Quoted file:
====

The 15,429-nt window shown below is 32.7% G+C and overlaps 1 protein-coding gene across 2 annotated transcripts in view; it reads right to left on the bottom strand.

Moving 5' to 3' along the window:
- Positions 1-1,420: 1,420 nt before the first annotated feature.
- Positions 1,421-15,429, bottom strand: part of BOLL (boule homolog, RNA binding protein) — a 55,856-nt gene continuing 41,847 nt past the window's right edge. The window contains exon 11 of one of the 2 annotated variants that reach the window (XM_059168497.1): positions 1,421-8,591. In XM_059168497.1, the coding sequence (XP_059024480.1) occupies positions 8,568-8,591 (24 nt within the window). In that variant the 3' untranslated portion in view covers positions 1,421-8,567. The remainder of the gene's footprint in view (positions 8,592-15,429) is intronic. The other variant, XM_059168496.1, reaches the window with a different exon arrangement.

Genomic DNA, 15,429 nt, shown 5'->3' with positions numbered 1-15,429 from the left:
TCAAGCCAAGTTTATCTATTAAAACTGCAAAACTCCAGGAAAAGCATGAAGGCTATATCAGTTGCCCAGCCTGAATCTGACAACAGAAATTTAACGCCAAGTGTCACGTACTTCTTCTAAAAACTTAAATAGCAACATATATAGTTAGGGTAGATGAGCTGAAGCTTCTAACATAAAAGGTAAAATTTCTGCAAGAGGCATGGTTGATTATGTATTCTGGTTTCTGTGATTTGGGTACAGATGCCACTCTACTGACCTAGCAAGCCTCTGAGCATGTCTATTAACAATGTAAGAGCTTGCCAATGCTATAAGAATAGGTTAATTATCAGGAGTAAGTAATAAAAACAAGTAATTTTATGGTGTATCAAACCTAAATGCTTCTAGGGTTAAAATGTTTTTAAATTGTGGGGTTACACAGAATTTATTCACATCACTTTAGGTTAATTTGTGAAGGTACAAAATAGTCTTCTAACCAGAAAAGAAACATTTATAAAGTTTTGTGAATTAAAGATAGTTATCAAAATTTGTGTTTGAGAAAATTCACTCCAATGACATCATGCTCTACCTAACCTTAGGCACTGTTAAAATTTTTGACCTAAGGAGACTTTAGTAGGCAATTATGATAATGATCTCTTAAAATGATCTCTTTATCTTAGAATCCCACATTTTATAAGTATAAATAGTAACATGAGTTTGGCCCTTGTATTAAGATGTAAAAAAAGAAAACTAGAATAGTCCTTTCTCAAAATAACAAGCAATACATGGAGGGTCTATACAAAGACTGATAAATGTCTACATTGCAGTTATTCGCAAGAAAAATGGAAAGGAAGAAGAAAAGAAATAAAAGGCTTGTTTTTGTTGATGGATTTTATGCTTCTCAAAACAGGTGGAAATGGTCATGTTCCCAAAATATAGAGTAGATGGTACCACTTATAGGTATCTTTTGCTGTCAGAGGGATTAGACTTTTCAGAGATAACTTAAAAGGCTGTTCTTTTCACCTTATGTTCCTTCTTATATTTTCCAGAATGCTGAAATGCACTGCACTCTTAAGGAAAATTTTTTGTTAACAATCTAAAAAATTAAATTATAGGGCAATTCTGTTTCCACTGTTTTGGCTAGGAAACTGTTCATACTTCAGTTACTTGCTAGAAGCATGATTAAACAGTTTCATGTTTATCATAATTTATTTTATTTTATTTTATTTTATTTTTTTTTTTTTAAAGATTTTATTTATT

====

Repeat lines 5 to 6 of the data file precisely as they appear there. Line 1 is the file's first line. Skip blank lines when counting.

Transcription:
Genomic DNA, 15,429 nt, shown 5'->3' with positions numbered 1-15,429 from the left:
TCAAGCCAAGTTTATCTATTAAAACTGCAAAACTCCAGGAAAAGCATGAAGGCTATATCAGTTGCCCAGCCTGAATCTGACAACAGAAATTTAACGCCAAGTGTCACGTACTTCTTCTAAAAACTTAAATAGCAACATATATAGTTAGGGTAGATGAGCTGAAGCTTCTAACATAAAAGGTAAAATTTCTGCAAGAGGCATGGTTGATTATGTATTCTGGTTTCTGTGATTTGGGTACAGATGCCACTCTACTGACCTAGCAAGCCTCTGAGCATGTCTATTAACAATGTAAGAGCTTGCCAATGCTATAAGAATAGGTTAATTATCAGGAGTAAGTAATAAAAACAAGTAATTTTATGGTGTATCAAACCTAAATGCTTCTAGGGTTAAAATGTTTTTAAATTGTGGGGTTACACAGAATTTATTCACATCACTTTAGGTTAATTTGTGAAGGTACAAAATAGTCTTCTAACCAGAAAAGAAACATTTATAAAGTTTTGTGAATTAAAGATAGTTATCAAAATTTGTGTTTGAGAAAATTCACTCCAATGACATCATGCTCTACCTAACCTTAGGCACTGTTAAAATTTTTGACCTAAGGAGACTTTAGTAGGCAATTATGATAATGATCTCTTAAAATGATCTCTTTATCTTAGAATCCCACATTTTATAAGTATAAATAGTAACATGAGTTTGGCCCTTGTATTAAGATGTAAAAAAAGAAAACTAGAATAGTCCTTTCTCAAAATAACAAGCAATACATGGAGGGTCTATACAAAGACTGATAAATGTCTACATTGCAGTTATTCGCAAGAAAAATGGAAAGGAAGAAGAAAAGAAATAAAAGGCTTGTTTTTGTTGATGGATTTTATGCTTCTCAAAACAGGTGGAAATGGTCATGTTCCCAAAATATAGAGTAGATGGTACCACTTATAGGTATCTTTTGCTGTCAGAGGGATTAGACTTTTCAGAGATAACTTAAAAGGCTGTTCTTTTCACCTTATGTTCCTTCTTATATTTTCCAGAATGCTGAAATGCACTGCACTCTTAAGGAAAATTTTTTGTTAACAATCTAAAAAATTAAATTATAGGGCAATTCTGTTTCCACTGTTTTGGCTAGGAAACTGTTCATACTTCAGTTACTTGCTAGAAGCATGATTAAACAGTTTCATGTTTATCATAATTTATTTTATTTTATTTTATTTTATTTTTTTTTTTTTAAAGATTTTATTTATT